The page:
Ron Egatz in Green Ideas
Last summer, my limited-equity co-op in Peekskill decided to investigate solar-energy options. Our co-op, with 28 live/work art lofts, is green-minded. Our recycling is extensive and community volunteerism is high, and our building has large, southern-facing roofs. Our electricity rates are among the highest in the nation. Who better to embrace solar power than an assortment of progressive, cost-conscious artists?
With interest high among our shareholders, the five-member board of directors formed a solar committee. As board president, I served on the committee, along with two shareholders. We quickly found three reputable area contractors, and initial appointments were made. All three had impressive pedigrees, and it was clear they could get this project done.
Our committee spent weeks researching the industry and tracking down requested electric-usage stats for all 28 shareholders. A detailed analysis of our property was done by each vendor. Shade from a nearby high-rise was factored in; satellite photos, maps, and charts were employed. When we asked one vendor about the energy-efficiency of the panels they’d install, we were told they won’t know until a $5,000 on-site assessment was completed. Another contractor pushed very hard for us to sign a letter of intent and pay a $5,000 fee to get the ball rolling. All three vendors stressed that as the November election approached, incentives were already beginning to disappear. We were warned that if we didn’t commit before November, we wouldn’t be able to lock in the remaining incentives, rebates, and tax credits. My fellow shareholders and I felt pressured, despite all three vendors’ assurances that they would hold our hand and navigate the best deal possible.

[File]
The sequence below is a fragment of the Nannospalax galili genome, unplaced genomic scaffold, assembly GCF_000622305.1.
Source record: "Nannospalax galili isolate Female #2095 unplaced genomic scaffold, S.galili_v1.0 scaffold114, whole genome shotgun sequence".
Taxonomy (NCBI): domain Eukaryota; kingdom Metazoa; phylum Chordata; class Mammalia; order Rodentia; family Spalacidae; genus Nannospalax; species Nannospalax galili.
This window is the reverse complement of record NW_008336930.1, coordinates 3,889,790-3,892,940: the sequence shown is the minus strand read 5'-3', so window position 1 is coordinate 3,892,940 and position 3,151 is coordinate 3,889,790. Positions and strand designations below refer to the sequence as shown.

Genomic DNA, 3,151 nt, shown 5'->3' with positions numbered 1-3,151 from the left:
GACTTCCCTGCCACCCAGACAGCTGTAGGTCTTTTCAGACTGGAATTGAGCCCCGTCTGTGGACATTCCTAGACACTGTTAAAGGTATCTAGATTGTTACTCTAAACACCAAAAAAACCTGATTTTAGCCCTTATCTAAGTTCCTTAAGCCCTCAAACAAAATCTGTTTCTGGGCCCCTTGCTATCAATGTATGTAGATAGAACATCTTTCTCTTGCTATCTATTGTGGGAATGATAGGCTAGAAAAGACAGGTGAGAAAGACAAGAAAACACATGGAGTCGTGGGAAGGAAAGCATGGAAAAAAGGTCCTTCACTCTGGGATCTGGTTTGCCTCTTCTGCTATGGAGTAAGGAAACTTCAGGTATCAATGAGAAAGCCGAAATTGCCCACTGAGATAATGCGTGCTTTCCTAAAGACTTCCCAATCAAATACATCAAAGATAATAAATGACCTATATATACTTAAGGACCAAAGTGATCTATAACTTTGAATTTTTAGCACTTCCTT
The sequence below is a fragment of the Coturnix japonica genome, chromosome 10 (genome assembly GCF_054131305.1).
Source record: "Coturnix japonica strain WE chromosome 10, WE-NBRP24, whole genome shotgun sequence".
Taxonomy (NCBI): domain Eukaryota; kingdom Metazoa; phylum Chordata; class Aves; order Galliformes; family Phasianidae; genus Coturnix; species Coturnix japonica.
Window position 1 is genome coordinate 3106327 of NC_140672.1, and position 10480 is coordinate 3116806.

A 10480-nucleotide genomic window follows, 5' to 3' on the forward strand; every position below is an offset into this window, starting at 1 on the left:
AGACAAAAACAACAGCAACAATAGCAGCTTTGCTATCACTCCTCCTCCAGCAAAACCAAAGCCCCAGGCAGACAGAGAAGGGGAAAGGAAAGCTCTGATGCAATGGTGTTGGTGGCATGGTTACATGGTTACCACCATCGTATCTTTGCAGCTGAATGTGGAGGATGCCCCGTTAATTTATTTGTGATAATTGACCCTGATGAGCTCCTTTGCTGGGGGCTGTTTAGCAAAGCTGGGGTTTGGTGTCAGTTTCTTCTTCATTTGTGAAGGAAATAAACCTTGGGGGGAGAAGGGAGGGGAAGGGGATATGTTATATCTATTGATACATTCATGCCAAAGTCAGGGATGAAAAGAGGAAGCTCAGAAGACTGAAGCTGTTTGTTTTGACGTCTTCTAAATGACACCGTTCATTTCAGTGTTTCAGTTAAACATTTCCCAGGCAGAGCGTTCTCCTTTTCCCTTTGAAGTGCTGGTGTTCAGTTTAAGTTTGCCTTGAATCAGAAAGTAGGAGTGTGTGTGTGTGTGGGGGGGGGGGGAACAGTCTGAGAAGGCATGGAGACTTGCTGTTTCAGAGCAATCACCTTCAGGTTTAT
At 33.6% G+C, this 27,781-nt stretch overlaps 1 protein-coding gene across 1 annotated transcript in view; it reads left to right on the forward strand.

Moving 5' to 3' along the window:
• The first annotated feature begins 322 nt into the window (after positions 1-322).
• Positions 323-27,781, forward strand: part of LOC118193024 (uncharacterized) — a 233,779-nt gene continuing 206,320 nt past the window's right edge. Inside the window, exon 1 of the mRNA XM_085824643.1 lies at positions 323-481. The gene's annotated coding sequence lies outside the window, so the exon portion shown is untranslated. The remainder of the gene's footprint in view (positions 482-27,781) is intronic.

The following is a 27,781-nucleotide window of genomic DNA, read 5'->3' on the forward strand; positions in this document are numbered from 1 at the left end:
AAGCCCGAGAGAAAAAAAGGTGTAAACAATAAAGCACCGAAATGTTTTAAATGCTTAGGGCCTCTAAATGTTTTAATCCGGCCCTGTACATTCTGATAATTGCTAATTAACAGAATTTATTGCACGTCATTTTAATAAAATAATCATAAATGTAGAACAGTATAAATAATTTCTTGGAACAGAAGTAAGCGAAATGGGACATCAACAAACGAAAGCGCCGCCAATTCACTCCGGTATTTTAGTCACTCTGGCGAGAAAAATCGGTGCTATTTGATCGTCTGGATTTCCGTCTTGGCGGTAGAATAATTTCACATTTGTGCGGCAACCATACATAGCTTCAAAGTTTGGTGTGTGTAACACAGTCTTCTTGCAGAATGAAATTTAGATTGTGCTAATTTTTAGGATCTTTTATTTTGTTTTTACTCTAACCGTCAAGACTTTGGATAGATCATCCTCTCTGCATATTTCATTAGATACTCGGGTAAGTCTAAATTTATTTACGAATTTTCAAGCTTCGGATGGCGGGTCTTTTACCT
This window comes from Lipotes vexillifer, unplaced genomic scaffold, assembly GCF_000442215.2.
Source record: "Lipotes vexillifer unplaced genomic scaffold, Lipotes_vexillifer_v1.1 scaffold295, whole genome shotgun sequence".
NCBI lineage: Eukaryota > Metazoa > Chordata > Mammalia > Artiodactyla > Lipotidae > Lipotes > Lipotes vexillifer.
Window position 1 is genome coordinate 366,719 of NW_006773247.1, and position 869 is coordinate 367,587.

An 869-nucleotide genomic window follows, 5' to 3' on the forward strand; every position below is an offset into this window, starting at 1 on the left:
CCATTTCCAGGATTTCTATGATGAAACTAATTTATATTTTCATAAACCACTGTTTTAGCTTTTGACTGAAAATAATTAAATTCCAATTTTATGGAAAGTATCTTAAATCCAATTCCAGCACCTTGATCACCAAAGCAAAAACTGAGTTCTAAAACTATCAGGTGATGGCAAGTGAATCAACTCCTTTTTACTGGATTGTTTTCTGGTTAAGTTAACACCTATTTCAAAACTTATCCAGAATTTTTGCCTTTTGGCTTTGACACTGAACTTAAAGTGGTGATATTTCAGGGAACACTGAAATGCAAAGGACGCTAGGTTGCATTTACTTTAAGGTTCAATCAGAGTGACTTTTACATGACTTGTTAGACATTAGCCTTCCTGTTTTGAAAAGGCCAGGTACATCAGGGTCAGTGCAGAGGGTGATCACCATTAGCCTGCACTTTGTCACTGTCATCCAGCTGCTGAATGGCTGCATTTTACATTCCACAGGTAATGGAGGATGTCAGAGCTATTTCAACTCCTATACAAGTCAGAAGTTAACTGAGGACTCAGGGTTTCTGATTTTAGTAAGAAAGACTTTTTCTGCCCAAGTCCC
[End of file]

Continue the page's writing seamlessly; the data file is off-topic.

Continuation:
The cost estimates ranged from over $255,000 to over $300,000, which would cover all of our co-op’s electricity needs, including the lighting of common areas. After going through a major refinancing the year before and completing a host of capital improvements, we didn’t have this level of funding available. Things began to look dark for a solar solution.
We were then bogged down with the details of incentives and tax credits that could help defray costs. These included a federal tax credit, the NY-Sun PV incentive, the Weatherization Assistance Program, and the Con Ed Multifamily Energy Efficiency Program. There were also numerous NYSERDA (New York State Energy Research and Development Authority) programs. Many, but not all, of these programs required application fees to ascertain our eligibility.
When the incentives and tax credits fell short of making the project affordable for us, our vendors switched gears. One option was that we lease our roof to a vendor for up to 30 years, which would create renewable clean energy. Unfortunately, we wouldn’t get much of it. The vendors and their partners would pay to install systems on our roofs and then profit from the resulting energy as it was fed back into the grid. One vendor informed us that each shareholder would get an annual credit of $80 to $120 for the next 30 years. A pittance.
My two fellow committee members and I were exhausted by the research process and unhappy that the project’s financial feasibility was dim. I informed the board of our options: we either could pay for a system with our own cash, supplemented by whatever incentives and tax credits vendors scraped together; or we could commit to leasing our roof for 30 years and receive little financial benefit. The board voted to shelve the project.
We’re discouraged, but we’re not out of the game. We’re still keeping an eye on the industry, hoping prices come down and incentives come back. We’re waiting for that sunny day when solar energy becomes affordable for our limited-equity co-op.
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